South London researcher uses Join Dementia Research to boost recruitment
Olga Borejko, a researcher and project manager at the Department of Old Age Psychiatry, King’s College London, spoke about the benefits of using Join Dementia Research to boost recruitment to a study into dementia with Lewy bodies (DLB), supported by the National Institute for Health and Care Research.
Olga sets up and manages commercial and non-commercial studies for patients with Alzheimer’s disease, dementia with Lewy bodies and Parkinson’s disease at the University’s Department of Old Age Psychiatry.
She said: “We use Join Dementia Research for every new non-commercial and commercial study we set up. Generally, based on a brief study overview and basic inclusion and exclusion criteria, we are able to access and match a large number of volunteers on Join Dementia Research. They can express their interest in our study, or we can contact potentially eligible volunteers.”
One of the studies Olga’s team uses the service for is ENLIST-UK, a long-term study taking place across the UK and funded by Alzheimer’s Research UK. The study is looking at identifying the causes of cognitive decline in DLB, the second most frequent cause of dementia.
Olga said: “DLB is associated with poor prognosis and more rapid cognitive decline, as well as high care burden and increased mortality. The cause for this rapid cognitive decline remains unclear. More research is needed to clarify clinical and biological markers for DLB and to develop a treatment.
“The ENLIST-UK study aims to address all these issues. In particular, the study looks at how blood and cerebrospinal fluid biomarkers are associated with clinical and cognitive symptoms in DLB and whether we can use these biomarkers to predict cognitive decline in patients with DLB.”
Boosting recruitment with Join Dementia Research
The ENLIST-UK study is carried out at five UK centres in partnership with local NHS Trusts and more than 80 participants have been recruited. The study has used the Join Dementia Research service to contact potential volunteers.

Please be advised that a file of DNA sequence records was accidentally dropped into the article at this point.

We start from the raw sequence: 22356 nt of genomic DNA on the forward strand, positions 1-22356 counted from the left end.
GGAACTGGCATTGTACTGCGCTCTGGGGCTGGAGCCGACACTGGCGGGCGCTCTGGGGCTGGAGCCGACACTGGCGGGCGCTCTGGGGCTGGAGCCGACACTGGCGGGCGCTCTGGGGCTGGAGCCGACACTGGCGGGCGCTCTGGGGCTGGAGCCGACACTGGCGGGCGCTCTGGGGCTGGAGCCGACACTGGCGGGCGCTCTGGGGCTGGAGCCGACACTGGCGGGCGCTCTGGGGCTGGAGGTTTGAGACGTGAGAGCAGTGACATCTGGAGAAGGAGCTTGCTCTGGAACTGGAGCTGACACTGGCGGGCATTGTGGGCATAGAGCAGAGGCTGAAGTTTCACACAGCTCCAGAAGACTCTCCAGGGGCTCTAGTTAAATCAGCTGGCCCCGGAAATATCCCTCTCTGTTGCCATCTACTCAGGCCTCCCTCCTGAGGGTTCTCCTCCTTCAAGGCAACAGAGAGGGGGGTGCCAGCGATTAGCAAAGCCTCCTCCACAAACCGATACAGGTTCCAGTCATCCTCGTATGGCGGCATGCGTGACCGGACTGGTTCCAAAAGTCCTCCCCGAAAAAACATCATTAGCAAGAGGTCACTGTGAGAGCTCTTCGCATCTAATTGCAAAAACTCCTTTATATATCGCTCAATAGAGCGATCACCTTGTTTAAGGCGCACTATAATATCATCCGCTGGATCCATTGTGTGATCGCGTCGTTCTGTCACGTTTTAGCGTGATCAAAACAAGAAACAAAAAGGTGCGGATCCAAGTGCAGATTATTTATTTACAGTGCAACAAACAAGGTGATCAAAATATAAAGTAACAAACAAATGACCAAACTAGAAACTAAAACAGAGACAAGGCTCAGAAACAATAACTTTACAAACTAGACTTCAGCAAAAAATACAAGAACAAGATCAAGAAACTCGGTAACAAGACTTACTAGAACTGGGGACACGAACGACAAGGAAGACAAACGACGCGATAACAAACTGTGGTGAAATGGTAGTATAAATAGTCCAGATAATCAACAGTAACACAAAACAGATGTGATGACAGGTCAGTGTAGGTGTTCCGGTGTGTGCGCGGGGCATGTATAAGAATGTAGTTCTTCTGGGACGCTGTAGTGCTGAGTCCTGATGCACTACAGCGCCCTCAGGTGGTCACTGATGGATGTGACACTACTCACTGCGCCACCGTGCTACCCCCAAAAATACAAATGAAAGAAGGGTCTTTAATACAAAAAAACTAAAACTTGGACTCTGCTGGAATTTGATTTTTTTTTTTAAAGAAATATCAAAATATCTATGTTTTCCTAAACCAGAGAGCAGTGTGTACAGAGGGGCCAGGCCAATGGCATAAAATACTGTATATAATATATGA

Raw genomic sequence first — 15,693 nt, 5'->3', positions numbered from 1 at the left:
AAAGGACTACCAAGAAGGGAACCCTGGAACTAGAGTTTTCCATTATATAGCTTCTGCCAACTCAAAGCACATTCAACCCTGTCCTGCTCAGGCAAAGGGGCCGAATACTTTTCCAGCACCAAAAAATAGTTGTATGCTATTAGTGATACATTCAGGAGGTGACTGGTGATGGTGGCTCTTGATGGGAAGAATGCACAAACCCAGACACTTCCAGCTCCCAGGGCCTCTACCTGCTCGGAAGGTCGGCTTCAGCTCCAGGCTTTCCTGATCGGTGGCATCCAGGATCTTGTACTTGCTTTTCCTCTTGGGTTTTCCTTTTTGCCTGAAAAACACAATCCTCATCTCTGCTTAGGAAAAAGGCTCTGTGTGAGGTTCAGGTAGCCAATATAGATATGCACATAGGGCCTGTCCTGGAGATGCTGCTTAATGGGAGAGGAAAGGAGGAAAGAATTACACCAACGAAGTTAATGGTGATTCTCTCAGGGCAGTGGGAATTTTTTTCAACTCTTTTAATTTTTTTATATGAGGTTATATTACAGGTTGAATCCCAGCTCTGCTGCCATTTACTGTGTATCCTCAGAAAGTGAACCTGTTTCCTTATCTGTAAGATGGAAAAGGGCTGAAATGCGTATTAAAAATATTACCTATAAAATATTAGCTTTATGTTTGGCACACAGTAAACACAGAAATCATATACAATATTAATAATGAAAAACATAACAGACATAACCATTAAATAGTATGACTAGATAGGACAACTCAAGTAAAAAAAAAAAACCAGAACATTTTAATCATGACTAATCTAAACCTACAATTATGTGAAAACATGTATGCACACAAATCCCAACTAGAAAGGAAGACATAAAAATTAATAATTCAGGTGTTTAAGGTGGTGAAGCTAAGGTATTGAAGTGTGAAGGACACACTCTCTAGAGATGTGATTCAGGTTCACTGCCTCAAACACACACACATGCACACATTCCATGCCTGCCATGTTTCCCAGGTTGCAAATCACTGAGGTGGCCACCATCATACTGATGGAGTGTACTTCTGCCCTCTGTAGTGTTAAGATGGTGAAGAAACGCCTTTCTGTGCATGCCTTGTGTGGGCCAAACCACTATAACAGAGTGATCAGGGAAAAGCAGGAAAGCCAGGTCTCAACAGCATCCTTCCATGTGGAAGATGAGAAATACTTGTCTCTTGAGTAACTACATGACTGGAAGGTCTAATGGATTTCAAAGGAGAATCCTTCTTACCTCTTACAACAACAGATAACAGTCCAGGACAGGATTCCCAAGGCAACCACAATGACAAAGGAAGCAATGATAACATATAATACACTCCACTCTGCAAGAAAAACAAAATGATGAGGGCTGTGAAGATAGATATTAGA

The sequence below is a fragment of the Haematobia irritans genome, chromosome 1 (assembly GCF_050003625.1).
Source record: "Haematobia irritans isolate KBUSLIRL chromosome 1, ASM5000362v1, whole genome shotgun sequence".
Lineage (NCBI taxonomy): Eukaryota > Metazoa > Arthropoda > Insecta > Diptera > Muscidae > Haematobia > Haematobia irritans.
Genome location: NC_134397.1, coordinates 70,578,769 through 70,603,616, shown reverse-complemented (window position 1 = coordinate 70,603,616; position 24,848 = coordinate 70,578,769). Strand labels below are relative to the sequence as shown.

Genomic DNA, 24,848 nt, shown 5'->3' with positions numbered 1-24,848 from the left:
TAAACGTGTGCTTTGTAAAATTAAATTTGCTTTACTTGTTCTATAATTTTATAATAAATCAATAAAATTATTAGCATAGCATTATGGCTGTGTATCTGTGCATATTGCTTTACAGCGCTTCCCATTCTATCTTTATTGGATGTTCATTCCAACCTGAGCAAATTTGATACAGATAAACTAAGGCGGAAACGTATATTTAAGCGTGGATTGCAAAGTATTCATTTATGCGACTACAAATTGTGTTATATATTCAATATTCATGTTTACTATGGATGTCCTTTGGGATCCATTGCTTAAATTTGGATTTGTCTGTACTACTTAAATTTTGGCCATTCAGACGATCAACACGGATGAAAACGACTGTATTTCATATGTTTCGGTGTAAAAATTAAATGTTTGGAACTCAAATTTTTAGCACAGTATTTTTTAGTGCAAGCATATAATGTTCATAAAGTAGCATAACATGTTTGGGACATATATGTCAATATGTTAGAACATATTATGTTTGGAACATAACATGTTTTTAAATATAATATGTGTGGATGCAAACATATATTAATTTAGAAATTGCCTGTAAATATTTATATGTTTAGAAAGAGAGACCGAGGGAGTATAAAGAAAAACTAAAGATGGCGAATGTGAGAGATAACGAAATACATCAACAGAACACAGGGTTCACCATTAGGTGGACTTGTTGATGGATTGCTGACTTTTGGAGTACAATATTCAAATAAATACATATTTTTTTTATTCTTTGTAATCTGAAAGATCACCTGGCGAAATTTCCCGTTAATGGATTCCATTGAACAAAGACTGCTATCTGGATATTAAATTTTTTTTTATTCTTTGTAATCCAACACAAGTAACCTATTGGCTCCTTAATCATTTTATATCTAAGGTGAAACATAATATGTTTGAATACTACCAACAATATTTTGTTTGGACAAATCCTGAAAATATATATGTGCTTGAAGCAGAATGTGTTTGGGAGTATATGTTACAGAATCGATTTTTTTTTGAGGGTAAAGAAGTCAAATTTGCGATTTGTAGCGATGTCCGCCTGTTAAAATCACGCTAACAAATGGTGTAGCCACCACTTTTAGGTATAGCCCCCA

Olga said: “Join Dementia Research has made a tremendous difference to the ENLIST-UK study. Firstly, the service has boosted our recruitment significantly, with 30 to 50% of our participants enrolled through Join Dementia Research. We are also able to contact and recruit patients from outside the geographical catchment area for our local NHS trusts, providing more opportunities to patients and promoting research and engagement.
“Our patients say they are extremely grateful as very few longitudinal studies are available for patients with DLB compared with Alzheimer’s disease.”
How to take the most out of Join Dementia Research
Speaking from her years of experience using the service, Olga shared some tips on how to take the most out of Join Dementia Research:
“The most important thing is to have a brief and patient-friendly overview of the study with the study purpose, schedule and potential benefits clearly outlined.
“There is also a fine balance between setting up the key inclusion and exclusion criteria. It’s important that the study is broad enough to provide opportunities to reach out to a large number of patients but also specific enough to pick up the right candidates.
“Lastly, always read the updates made by other researchers, as they provide useful information on patient status. For example, a patient may be hospitalised, unable to be contacted again or currently participating in other research.”
All ethically approved dementia studies from across the UK suitable to recruit from a register can use the Join Dementia Research service. Find out what the service offers for researchers on the Join Dementia Research website.
This article was republished from the NIHR Clinical Research Network South London website. Read the original article.